25 Nov - 1 Dec 2016 #834

Pencilling in Kathmandu

Rajman Singh’s exquisite drawings of Kathmandu Valley in the mid-19th century are being exhibited in Nepal for the first time
Niels Gutschow

Rajman Singh worked for the British Resident in Kathmandu, Brian Houghton Hodgson, from 1828-1844. But it took another 150 years to make his work known to the world, when Raymond Head 20 years ago published five of his 50 exquisite pencil drawings in the Royal Asiatic Society in London. 

These are very different from the water colours produced by Rajman’s contemporary, Henry Ambrose Oldfield, who was posted as surgeon at the British Residency in 1850 and who himself produced some 75 paintings which are now in the British Library and the Royal Geographic Society. When two of Oldfield's paintings were published in the Illustrated London News in 1855 they were the first images to make Kathmandu Valley known to the world.

Some of Rajman’s 50 drawings from the Asiatic Society are being shown at a rare exhibition in Kathmandu at the Taragaon Museum till 16 December. In 2004, the former curator at the British Library Jeremiah Losty wrote on Rajman Singh's diverse drawings of which a few were published by Hodgson. 

Losty observed that these drawings ‘grew increasingly skilful and confident in the European manner’ and was sure that Rajman saw ‘drawings in the picturesque manner’ produced by the Calcutta School of painters. He is also sure that Rajman used the camera lucida, an optical device which allows a view to be traced in perspective.

I met Jeremiah Losty at the British Library and David Waterhouse at the Royal Asiatic Society in 2000. I was able to see them handle Rajman's original pencil drawings and was overwhelmed, and was determined to raise money to digitise them for an exhibition in Nepal.

Rajman was from the Chitrakar family of Patan, and was representing the temples of the Newar cities at a time when photography was arriving in the subcontinent. His drawing of the Nyatapola Temple in Bhaktapur chooses to place the pinnacle of the temple into the central axis.

The temple is framed by bringing in the top view of the Aisamadu, what is today the Nyatapola Cafe and a tall building to the left which never existed. Rajman intentionally composed his views. His drawing of the Dattatreya Temple captures the background in detail but the sheet of paper was large enough to add a stele with four representations of the Buddha which were never there. 

Rajman not only presented picturesque views, but also documented a few ground plans of temples, albeit without any scale. He does this at a very early time, more than 100 years before Wolfgang Korn produced the first professional measured drawings of Kathmandu’s temples in 1968 and which are now kept at the Nepal Architecture Archive.   

Stamp of History: No one really knows what Rajman Singh looked like, but this is how Madan Chitrakar imagined him for a postage stamp in 2012.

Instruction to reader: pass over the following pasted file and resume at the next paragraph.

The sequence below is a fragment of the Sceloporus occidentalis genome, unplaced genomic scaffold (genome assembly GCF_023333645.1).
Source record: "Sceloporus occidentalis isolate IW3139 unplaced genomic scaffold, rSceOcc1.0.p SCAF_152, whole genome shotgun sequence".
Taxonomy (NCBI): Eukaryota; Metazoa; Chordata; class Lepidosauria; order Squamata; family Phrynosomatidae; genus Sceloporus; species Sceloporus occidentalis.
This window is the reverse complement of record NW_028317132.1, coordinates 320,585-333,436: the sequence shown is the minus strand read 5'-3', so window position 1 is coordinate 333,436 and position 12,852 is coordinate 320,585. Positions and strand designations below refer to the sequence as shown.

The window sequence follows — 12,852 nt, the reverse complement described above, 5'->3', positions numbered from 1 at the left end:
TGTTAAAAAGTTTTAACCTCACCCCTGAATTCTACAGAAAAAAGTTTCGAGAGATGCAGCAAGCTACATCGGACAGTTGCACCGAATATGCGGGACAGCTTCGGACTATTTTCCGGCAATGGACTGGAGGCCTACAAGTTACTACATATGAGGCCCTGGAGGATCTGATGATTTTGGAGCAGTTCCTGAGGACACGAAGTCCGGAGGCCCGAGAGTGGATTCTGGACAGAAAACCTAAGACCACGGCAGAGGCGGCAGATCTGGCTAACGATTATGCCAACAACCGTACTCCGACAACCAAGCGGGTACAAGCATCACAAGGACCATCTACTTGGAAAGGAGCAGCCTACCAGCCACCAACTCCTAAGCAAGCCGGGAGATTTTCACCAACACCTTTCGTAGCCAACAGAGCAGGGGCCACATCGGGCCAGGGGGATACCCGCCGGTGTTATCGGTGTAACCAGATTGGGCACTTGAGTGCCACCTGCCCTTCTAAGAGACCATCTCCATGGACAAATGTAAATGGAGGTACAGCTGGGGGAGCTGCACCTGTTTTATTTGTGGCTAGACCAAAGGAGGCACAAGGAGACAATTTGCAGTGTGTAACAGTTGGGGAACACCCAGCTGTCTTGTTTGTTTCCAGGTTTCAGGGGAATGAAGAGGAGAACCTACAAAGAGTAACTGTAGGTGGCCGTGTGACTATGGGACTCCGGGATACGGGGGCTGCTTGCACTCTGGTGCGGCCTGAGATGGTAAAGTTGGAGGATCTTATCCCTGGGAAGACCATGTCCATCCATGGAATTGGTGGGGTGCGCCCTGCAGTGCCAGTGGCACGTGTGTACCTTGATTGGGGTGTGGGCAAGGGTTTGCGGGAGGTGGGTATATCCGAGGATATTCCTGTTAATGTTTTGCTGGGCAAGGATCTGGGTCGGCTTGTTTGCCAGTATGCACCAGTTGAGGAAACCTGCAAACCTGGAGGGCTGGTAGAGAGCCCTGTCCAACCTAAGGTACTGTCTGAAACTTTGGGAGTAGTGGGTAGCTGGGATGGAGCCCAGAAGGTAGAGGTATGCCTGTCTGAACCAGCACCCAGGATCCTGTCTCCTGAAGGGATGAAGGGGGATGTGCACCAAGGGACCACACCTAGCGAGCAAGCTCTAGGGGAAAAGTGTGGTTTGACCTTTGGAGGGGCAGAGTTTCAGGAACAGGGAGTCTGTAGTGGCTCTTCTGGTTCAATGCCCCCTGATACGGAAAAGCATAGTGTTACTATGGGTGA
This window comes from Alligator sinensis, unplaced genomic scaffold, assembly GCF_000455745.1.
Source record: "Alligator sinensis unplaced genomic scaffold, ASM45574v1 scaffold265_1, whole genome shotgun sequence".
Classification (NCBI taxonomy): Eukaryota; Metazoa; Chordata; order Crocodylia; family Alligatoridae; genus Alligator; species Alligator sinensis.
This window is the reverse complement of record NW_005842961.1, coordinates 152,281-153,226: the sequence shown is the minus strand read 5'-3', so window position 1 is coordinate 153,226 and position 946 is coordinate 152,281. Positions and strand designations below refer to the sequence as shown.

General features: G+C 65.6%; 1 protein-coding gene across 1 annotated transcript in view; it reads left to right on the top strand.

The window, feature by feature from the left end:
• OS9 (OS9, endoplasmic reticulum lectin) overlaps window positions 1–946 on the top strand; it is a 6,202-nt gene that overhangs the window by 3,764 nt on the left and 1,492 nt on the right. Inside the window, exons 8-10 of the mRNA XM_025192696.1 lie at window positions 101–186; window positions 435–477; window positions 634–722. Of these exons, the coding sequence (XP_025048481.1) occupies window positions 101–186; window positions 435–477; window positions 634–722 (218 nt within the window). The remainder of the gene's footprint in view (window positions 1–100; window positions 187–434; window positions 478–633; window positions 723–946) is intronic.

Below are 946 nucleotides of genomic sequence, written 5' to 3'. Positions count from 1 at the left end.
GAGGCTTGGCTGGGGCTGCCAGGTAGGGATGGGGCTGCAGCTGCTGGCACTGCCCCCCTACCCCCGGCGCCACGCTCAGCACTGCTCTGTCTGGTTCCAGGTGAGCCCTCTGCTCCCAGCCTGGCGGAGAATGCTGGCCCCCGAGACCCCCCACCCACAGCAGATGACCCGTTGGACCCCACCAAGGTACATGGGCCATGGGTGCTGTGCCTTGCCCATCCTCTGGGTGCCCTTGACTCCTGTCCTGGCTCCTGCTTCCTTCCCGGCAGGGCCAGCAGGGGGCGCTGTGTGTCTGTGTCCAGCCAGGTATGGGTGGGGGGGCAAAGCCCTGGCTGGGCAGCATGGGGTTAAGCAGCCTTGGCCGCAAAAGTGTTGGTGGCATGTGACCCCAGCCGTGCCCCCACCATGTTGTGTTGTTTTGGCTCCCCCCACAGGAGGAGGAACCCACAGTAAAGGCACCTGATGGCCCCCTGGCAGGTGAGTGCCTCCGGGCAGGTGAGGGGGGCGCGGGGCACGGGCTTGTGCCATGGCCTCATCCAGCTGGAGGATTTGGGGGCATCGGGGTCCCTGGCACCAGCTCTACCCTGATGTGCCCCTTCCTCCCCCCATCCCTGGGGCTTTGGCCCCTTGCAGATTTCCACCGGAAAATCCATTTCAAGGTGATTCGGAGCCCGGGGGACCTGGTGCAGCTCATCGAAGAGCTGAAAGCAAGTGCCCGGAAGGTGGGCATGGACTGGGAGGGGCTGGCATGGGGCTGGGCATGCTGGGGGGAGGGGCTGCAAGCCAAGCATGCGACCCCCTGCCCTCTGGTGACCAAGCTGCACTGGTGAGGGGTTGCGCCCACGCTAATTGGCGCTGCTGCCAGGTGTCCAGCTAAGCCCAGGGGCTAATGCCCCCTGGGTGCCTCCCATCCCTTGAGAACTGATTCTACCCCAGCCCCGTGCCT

Rajman presented the Lakshmi-Narayan and Mahadeva temples at Hatka just opposite the Ibabahi monastery in plan and as a picturesque view. We learn from this drawing that the Mahadeva temple once had a triple-tiered roof, which was replaced after the 1934 earthquake by a clumsy dome. To turn the drawing of the two temples into a picturesque view, he added a palm tree in the foreground which probably stood somewhere in a courtyard but certainly not in the narrow road leading to Ukubaha.

There is also a rather strange composition bringing three temples of the Patan Darbar Square together. The central one is the Char Narayan, identified by Rajman Singh as Tavadeva Narayan. It is seen in a deplorable state, on the verge of total collapse, but the portals of the ground floor and most of the windows of the upper tiers in place. It was obviously damaged by the earthquake in 1833 and exposed to the rains for a couple of years. The temple was restored and survived the 1934 earthquake, but not the one in 2015. 

The Char Narayan Temple needs to be restored, but the question is how? The Kathmandu Valley Preservation Trust (KVPT) salvaged the smallest fragments of the ruin and is now putting together the portals so that as much of the original wooden elements as possible are used. This has never been done in historical times. After earlier earthquakes, what was left of destroyed temples would have been used as firewood, new portals would have been carved. The KVPT is using modern material techniques such as highly sophisticated screws, nut bolts and even stainless steel pins.

Unfortunately, heritage conservation is entangled in a rather dogmatic debate based on belief systems. Indeed, conservation itself represents a belief system. There are many ways to restore and reconstruct a building lost in an earthquake, and no one has a monopoly on the truth.

Rajman Singh Exhibition

Taragaon Museum, Hyatt Hotel

22 November to 16 December

Read also

Resurrecting Kasthamandap, Sarthak Mani Sharma

The rebirth of Bhaktapur, Lukas Grimm

Before and after, Kunda Dixit

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